How did his patients do? If we can get to people early in their disease, when they’re only mildly disabled, and restrict their saturated fat intake, Dr. Swank showed he could stop their disease in 95% of cases—no further disability 34 years later. But if they started slacking on their diet—even years in, their disease could become reactivated. They felt so great that some felt that they could cheat a little bit, since they had their disease so well under control. But eating just 8 grams of saturated fat more a day was accompanied by a striking increase in disability and a near tripling of their death rate.
How about a 50 year follow-up! They were able to track down 15 of the original patients that stuck to the diet, now in their 70s and 80s, with multiple sclerosis for over 50 years, and 13 out of 15 were walking around normal in all respects. Conclusion: “This study indicated that, in all probability, MS is caused largely by consumption of saturated animal fat.”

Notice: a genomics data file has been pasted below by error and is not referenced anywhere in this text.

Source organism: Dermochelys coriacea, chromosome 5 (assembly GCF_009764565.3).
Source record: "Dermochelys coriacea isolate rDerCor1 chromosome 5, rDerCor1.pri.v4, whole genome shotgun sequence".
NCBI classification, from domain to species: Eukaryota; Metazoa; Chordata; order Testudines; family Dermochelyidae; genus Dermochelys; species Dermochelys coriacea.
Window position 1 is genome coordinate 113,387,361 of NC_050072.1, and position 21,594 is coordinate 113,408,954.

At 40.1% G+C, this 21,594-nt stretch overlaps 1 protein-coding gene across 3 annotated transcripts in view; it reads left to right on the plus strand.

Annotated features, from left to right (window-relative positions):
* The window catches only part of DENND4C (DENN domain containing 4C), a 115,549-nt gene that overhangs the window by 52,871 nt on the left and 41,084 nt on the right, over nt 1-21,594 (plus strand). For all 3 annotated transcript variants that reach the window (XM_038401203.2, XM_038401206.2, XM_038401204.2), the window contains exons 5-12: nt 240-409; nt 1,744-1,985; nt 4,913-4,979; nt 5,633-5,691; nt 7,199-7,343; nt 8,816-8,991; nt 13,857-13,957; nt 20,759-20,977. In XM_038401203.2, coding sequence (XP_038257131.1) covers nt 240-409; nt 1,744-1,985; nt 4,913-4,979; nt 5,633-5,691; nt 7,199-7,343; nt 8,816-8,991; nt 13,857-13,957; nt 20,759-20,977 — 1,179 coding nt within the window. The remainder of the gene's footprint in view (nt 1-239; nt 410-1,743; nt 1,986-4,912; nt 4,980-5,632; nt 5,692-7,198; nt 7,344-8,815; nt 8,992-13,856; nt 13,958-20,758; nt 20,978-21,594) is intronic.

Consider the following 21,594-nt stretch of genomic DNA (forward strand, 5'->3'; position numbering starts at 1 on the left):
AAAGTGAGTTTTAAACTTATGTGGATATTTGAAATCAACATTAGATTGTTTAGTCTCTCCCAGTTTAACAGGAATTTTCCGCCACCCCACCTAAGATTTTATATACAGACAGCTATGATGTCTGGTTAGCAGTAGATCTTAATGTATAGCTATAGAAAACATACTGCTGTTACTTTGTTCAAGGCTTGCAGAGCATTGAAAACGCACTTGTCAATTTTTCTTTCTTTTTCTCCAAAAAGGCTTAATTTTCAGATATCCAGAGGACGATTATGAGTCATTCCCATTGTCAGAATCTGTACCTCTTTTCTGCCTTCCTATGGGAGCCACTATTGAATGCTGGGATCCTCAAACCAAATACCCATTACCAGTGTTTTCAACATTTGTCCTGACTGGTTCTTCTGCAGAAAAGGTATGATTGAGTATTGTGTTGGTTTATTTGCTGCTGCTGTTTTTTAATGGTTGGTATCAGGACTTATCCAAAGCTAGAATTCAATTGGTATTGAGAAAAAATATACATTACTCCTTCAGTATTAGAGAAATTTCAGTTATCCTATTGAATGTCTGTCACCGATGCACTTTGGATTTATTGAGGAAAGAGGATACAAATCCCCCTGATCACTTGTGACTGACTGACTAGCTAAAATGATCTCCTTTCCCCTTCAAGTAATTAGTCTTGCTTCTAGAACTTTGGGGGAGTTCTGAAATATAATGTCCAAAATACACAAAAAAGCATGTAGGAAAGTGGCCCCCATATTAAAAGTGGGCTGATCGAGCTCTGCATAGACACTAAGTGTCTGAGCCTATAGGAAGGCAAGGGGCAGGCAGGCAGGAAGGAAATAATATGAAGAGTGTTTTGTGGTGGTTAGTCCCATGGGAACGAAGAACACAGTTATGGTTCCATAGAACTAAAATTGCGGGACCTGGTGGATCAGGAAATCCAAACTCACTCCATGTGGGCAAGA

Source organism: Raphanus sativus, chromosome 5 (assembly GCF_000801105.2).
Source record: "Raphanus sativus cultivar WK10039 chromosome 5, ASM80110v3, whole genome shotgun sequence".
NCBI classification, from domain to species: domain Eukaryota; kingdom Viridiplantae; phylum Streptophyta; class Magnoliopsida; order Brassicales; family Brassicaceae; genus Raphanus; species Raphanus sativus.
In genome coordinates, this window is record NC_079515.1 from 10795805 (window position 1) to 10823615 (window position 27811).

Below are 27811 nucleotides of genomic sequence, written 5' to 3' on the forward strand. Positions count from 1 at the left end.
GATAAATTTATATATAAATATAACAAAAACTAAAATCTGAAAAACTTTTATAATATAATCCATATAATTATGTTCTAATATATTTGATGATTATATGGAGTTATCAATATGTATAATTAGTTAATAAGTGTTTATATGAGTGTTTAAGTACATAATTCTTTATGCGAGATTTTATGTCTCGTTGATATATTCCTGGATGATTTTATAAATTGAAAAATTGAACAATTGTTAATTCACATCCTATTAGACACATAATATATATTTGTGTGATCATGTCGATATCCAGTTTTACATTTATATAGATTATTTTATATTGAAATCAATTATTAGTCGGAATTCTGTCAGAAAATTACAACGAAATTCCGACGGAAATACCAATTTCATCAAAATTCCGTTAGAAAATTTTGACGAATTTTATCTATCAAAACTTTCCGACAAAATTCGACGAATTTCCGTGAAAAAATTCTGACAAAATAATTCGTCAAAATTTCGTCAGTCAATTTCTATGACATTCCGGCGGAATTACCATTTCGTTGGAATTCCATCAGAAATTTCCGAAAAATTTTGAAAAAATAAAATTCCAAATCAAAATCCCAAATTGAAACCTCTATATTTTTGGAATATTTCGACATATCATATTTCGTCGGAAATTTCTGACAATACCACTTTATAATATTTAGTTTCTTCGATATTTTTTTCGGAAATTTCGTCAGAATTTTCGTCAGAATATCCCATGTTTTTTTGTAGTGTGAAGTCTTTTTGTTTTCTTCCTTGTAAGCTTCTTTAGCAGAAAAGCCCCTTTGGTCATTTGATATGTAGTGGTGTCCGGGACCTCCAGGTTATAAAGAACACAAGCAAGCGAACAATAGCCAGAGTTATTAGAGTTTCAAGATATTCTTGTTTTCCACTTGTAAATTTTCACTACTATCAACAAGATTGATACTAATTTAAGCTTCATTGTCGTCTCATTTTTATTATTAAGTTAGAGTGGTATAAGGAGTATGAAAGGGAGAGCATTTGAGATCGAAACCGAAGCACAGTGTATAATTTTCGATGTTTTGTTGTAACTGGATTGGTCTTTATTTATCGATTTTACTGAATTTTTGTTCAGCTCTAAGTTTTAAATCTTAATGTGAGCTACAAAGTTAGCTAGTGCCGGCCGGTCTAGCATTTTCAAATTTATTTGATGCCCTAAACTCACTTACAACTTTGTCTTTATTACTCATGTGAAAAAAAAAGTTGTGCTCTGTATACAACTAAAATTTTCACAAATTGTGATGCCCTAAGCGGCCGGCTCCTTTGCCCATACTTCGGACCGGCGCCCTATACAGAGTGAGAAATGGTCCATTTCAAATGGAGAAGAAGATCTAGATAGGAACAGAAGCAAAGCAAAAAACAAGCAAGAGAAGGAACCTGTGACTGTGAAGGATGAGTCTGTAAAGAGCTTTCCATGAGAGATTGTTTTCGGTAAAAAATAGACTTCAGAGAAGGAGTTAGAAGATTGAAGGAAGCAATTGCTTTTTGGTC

Dr. Swank thought it was the sludging of the blood caused by even a single meal of saturated fats that can clog tiny capillaries that feed our nervous system. Diets rich in saturated fat and cholesterol can thicken the blood and make our red cells sticky. A single meal of sausage and eggs can stick our blood cells together like rolls of quarters. And that kind of hyperaggregation can lead to a reduction of blood flow and oxygenation of our tissues. What’s in sausage and eggs that may cause so much inflammation? See my video series on endotoxins described in my blog How Does Meat Cause Inflammation?